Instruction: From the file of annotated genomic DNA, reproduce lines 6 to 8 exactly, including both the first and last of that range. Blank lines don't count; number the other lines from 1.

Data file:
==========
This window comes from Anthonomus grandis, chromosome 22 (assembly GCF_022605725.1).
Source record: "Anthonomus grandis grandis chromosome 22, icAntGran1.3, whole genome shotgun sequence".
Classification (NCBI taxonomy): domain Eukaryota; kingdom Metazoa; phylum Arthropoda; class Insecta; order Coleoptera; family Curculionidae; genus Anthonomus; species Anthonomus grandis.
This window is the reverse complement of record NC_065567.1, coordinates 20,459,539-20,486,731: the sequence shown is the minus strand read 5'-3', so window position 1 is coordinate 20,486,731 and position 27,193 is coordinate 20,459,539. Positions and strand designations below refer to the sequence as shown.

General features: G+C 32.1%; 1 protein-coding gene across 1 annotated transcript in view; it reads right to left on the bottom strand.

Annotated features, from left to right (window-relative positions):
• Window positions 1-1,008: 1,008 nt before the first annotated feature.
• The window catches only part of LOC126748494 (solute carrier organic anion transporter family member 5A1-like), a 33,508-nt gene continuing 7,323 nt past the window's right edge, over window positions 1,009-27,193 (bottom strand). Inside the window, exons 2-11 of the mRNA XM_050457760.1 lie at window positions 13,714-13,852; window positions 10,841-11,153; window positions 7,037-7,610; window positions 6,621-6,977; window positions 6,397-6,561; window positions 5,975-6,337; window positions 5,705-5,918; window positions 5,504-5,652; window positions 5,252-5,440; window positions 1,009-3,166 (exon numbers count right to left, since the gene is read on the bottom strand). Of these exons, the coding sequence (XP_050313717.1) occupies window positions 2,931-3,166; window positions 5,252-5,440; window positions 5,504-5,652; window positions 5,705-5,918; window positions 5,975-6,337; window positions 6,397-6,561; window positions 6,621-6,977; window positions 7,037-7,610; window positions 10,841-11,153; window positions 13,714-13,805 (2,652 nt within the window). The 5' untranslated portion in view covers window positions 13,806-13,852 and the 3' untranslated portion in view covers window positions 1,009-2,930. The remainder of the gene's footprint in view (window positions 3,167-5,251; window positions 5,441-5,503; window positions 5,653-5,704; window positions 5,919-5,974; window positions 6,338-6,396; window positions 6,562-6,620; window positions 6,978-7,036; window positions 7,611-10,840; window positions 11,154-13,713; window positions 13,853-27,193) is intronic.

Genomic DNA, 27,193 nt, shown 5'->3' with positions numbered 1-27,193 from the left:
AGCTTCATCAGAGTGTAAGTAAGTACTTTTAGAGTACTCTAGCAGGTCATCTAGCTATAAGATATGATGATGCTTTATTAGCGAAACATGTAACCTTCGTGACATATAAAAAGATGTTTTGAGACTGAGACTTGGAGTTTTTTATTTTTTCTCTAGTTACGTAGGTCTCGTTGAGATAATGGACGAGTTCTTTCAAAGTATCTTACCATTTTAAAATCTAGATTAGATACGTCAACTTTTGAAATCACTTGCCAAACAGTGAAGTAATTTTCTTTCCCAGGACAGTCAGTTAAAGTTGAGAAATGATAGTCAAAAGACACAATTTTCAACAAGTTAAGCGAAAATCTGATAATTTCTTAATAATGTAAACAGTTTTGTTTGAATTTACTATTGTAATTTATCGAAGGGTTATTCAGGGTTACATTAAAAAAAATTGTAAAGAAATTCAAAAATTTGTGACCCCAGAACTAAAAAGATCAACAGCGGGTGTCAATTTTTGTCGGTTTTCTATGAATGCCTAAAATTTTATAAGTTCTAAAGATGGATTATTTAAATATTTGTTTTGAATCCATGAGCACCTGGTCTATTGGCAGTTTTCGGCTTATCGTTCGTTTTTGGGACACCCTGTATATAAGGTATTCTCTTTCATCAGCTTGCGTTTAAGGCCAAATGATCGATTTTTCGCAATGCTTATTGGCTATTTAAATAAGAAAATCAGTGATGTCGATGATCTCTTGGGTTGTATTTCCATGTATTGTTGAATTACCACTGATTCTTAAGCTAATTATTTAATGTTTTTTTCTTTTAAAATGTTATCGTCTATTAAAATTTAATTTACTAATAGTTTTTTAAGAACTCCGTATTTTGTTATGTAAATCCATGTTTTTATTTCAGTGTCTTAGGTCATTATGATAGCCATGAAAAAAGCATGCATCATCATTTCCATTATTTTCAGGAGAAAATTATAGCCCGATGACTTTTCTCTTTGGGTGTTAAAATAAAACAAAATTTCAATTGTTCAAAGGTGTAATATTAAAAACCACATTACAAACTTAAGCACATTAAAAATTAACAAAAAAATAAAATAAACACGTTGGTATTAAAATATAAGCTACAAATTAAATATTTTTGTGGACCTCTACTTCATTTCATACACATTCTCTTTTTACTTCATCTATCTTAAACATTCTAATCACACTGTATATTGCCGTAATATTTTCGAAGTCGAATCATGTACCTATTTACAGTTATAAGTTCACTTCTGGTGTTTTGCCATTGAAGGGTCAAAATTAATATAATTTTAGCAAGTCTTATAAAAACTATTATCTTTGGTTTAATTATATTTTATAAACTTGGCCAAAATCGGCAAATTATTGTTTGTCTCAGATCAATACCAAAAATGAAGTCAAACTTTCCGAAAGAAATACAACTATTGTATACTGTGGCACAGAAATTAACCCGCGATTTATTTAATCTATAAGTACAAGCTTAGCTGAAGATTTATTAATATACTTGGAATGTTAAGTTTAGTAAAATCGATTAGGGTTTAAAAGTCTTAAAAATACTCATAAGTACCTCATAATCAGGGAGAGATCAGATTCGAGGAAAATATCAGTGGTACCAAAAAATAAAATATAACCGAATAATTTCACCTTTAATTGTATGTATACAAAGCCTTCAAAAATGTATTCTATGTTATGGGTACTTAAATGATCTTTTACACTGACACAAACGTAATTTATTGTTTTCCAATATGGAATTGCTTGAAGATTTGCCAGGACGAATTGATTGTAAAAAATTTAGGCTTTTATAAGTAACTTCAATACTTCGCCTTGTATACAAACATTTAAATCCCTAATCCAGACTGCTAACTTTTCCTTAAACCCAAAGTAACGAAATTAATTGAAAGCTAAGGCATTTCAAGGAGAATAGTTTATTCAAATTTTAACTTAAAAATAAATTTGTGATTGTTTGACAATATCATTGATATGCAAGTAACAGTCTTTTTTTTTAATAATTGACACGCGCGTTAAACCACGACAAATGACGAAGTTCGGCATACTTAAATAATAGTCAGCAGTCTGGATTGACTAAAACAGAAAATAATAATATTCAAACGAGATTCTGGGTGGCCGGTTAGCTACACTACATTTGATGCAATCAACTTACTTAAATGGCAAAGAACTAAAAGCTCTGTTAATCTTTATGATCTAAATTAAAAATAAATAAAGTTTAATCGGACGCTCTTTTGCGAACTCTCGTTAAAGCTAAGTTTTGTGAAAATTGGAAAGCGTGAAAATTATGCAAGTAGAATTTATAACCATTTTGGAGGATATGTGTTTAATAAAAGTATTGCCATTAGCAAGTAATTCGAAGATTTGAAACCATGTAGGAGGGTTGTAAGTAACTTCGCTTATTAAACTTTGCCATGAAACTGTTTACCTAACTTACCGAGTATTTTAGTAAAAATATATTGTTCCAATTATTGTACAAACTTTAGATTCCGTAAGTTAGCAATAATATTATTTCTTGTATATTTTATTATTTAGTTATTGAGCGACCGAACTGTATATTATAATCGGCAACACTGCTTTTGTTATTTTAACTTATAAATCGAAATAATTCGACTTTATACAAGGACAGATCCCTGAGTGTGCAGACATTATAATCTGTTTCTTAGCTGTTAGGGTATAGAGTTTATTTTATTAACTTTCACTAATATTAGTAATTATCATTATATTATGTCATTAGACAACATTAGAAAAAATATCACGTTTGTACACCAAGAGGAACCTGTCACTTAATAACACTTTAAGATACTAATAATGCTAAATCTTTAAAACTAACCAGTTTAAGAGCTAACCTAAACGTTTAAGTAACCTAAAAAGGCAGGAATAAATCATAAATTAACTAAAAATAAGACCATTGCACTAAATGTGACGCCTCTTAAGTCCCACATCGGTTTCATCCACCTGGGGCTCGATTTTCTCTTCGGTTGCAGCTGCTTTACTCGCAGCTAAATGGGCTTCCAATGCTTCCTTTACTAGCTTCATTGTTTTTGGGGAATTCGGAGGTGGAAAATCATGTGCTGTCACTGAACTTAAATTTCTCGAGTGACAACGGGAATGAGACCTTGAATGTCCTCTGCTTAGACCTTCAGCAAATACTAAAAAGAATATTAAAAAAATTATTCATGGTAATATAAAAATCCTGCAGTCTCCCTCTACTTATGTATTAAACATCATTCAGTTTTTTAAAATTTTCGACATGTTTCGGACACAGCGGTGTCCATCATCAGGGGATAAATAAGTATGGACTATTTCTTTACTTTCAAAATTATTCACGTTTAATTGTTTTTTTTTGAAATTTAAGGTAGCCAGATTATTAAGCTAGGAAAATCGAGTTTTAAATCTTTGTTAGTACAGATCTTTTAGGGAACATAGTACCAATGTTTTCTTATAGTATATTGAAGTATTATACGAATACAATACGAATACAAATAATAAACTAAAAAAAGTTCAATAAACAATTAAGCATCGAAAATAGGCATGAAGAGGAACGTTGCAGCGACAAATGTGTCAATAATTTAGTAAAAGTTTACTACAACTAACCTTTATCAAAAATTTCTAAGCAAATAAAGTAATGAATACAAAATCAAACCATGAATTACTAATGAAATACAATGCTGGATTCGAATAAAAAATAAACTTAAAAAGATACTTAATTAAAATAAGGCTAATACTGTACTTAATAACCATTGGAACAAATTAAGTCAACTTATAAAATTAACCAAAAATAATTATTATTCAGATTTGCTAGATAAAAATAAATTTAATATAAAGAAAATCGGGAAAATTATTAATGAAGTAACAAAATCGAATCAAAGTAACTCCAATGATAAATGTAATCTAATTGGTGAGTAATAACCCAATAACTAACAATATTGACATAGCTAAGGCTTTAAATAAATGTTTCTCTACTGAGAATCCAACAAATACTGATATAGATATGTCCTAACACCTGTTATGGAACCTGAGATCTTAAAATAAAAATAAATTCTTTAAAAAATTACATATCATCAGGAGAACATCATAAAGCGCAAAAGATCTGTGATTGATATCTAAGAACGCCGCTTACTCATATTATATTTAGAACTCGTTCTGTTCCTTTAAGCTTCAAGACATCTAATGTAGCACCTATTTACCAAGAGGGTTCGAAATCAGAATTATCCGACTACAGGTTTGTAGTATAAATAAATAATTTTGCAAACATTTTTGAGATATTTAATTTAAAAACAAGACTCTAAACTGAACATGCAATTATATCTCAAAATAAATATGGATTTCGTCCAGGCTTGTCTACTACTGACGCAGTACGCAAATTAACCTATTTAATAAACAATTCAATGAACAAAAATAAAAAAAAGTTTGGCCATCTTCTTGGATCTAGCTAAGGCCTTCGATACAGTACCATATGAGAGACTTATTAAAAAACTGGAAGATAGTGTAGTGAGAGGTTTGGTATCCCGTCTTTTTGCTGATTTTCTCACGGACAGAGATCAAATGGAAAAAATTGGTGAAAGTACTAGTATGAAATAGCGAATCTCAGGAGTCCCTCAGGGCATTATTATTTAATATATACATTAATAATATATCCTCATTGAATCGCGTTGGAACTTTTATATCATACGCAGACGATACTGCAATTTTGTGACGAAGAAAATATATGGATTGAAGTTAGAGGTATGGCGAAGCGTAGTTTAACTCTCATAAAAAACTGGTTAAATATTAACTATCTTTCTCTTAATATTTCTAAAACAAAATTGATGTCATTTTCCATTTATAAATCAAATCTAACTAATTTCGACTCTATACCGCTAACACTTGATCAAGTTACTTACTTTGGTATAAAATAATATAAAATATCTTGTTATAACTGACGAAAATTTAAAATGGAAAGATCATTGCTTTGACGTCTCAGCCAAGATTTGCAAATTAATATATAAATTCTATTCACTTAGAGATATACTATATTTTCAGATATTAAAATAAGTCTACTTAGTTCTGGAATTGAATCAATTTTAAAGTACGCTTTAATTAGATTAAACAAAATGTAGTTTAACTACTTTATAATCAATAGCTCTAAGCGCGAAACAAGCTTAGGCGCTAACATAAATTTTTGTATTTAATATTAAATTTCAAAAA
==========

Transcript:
Annotated features, from left to right (window-relative positions):
• Window positions 1-1,008: 1,008 nt before the first annotated feature.
• The window catches only part of LOC126748494 (solute carrier organic anion transporter family member 5A1-like), a 33,508-nt gene continuing 7,323 nt past the window's right edge, over window positions 1,009-27,193 (bottom strand). Inside the window, exons 2-11 of the mRNA XM_050457760.1 lie at window positions 13,714-13,852; window positions 10,841-11,153; window positions 7,037-7,610; window positions 6,621-6,977; window positions 6,397-6,561; window positions 5,975-6,337; window positions 5,705-5,918; window positions 5,504-5,652; window positions 5,252-5,440; window positions 1,009-3,166 (exon numbers count right to left, since the gene is read on the bottom strand). Of these exons, the coding sequence (XP_050313717.1) occupies window positions 2,931-3,166; window positions 5,252-5,440; window positions 5,504-5,652; window positions 5,705-5,918; window positions 5,975-6,337; window positions 6,397-6,561; window positions 6,621-6,977; window positions 7,037-7,610; window positions 10,841-11,153; window positions 13,714-13,805 (2,652 nt within the window). The 5' untranslated portion in view covers window positions 13,806-13,852 and the 3' untranslated portion in view covers window positions 1,009-2,930. The remainder of the gene's footprint in view (window positions 3,167-5,251; window positions 5,441-5,503; window positions 5,653-5,704; window positions 5,919-5,974; window positions 6,338-6,396; window positions 6,562-6,620; window positions 6,978-7,036; window positions 7,611-10,840; window positions 11,154-13,713; window positions 13,853-27,193) is intronic.